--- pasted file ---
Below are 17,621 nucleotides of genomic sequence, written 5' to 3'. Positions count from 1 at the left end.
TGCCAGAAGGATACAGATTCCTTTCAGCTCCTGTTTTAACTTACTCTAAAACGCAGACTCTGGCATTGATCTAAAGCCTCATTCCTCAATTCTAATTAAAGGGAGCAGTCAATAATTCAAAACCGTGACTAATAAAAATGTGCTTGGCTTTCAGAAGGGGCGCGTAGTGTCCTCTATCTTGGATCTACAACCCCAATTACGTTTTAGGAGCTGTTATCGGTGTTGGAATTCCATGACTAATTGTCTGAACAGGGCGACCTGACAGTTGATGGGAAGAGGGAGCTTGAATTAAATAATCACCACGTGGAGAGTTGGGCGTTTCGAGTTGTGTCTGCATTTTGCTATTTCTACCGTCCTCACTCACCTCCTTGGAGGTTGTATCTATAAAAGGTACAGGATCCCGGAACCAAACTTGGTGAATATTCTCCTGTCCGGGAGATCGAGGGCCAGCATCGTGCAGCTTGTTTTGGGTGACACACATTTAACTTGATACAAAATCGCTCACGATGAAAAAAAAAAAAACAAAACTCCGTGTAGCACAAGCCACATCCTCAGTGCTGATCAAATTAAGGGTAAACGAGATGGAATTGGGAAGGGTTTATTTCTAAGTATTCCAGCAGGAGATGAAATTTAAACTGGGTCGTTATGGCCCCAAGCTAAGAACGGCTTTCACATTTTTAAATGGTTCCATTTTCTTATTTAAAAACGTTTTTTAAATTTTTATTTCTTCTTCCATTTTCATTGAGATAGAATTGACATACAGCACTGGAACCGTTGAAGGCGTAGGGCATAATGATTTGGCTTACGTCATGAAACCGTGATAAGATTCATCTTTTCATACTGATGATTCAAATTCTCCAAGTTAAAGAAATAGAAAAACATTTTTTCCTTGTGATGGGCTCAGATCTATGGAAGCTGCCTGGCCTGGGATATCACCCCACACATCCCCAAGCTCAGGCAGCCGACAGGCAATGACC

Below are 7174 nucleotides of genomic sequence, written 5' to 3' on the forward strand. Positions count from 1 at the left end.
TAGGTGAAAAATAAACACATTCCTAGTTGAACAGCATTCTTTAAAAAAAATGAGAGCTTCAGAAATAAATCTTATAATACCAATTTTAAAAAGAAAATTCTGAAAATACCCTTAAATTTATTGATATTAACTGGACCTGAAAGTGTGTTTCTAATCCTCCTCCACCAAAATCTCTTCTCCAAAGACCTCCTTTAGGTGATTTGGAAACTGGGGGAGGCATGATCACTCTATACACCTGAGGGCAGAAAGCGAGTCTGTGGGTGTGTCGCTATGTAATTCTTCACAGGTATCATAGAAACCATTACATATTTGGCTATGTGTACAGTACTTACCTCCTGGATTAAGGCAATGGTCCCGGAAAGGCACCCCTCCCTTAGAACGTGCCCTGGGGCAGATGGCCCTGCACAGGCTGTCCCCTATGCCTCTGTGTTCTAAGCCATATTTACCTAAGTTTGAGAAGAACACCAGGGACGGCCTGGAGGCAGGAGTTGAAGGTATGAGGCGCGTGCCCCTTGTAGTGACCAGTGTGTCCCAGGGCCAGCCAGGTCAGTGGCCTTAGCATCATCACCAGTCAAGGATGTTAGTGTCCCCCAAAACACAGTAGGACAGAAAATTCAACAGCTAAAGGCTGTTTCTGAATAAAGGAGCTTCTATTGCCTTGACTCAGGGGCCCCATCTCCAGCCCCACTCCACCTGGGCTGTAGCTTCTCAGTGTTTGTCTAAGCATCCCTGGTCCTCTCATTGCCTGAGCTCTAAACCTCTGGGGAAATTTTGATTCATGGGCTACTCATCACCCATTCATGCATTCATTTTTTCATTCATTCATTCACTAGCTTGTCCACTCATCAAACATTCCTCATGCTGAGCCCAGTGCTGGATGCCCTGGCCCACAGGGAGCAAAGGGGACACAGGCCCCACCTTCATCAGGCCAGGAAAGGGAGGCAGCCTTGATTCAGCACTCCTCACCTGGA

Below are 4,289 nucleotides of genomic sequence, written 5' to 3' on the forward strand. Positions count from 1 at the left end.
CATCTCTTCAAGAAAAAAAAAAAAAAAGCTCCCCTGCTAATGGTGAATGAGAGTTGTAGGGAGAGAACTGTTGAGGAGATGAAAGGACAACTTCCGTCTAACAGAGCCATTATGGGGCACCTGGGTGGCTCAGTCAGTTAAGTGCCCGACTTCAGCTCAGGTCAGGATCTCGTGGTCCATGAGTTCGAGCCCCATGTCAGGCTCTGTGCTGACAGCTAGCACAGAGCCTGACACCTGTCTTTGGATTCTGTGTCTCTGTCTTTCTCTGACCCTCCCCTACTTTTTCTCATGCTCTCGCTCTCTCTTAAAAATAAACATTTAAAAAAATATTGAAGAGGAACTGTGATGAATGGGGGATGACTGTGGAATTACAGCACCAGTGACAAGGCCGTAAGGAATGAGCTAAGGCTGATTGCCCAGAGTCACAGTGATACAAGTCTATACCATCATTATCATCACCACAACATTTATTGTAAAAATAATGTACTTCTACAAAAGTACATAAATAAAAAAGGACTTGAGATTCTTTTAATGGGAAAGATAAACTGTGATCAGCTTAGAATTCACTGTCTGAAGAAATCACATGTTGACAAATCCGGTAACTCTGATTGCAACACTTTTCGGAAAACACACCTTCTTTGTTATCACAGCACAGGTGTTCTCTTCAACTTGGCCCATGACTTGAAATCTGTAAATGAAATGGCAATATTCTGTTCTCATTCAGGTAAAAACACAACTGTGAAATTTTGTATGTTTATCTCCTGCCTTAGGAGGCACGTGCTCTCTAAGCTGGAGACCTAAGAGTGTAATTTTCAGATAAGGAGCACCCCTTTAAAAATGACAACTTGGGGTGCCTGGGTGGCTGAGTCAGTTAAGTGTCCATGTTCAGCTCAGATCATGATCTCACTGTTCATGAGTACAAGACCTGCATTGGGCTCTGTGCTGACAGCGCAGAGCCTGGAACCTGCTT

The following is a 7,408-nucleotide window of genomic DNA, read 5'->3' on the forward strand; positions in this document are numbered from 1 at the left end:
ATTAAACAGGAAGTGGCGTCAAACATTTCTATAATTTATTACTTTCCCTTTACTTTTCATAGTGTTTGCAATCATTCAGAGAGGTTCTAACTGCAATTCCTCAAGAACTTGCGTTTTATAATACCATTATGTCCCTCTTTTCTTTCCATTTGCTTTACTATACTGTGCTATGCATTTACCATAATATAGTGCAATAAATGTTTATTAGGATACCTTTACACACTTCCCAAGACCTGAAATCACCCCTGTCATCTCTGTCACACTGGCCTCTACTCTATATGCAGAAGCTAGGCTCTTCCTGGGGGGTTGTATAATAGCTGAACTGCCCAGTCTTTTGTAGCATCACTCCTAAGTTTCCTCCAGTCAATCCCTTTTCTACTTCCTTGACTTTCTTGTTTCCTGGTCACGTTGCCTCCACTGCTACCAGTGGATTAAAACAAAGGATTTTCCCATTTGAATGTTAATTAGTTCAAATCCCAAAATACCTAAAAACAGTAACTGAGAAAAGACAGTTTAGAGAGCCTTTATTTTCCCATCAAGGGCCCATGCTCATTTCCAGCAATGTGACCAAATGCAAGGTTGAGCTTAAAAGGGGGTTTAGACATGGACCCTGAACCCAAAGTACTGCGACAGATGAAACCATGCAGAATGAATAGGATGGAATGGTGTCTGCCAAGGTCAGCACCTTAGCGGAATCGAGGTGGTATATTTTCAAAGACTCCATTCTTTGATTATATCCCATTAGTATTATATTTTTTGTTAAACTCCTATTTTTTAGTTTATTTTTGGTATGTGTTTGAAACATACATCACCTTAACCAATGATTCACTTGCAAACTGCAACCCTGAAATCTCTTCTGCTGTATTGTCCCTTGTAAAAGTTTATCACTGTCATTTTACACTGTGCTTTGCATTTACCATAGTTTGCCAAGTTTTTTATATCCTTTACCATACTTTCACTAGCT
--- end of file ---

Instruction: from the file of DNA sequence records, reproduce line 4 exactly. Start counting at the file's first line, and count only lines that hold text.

TAGGTGAAAAATAAACACATTCCTAGTTGAACAGCATTCTTTAAAAAAAATGAGAGCTTCAGAAATAAATCTTATAATACCAATTTTAAAAAGAAAATTCTGAAAATACCCTTAAATTTATTGATATTAACTGGACCTGAAAGTGTGTTTCTAATCCTCCTCCACCAAAATCTCTTCTCCAAAGACCTCCTTTAGGTGATTTGGAAACTGGGGGAGGCATGATCACTCTATACACCTGAGGGCAGAAAGCGAGTCTGTGGGTGTGTCGCTATGTAATTCTTCACAGGTATCATAGAAACCATTACATATTTGGCTATGTGTACAGTACTTACCTCCTGGATTAAGGCAATGGTCCCGGAAAGGCACCCCTCCCTTAGAACGTGCCCTGGGGCAGATGGCCCTGCACAGGCTGTCCCCTATGCCTCTGTGTTCTAAGCCATATTTACCTAAGTTTGAGAAGAACACCAGGGACGGCCTGGAGGCAGGAGTTGAAGGTATGAGGCGCGTGCCCCTTGTAGTGACCAGTGTGTCCCAGGGCCAGCCAGGTCAGTGGCCTTAGCATCATCACCAGTCAAGGATGTTAGTGTCCCCCAAAACACAGTAGGACAGAAAATTCAACAGCTAAAGGCTGTTTCTGAATAAAGGAGCTTCTATTGCCTTGACTCAGGGGCCCCATCTCCAGCCCCACTCCACCTGGGCTGTAGCTTCTCAGTGTTTGTCTAAGCATCCCTGGTCCTCTCATTGCCTGAGCTCTAAACCTCTGGGGAAATTTTGATTCATGGGCTACTCATCACCCATTCATGCATTCATTTTTTCATTCATTCATTCACTAGCTTGTCCACTCATCAAACATTCCTCATGCTGAGCCCAGTGCTGGATGCCCTGGCCCACAGGGAGCAAAGGGGACACAGGCCCCACCTTCATCAGGCCAGGAAAGGGAGGCAGCCTTGATTCAGCACTCCTCACCTGGA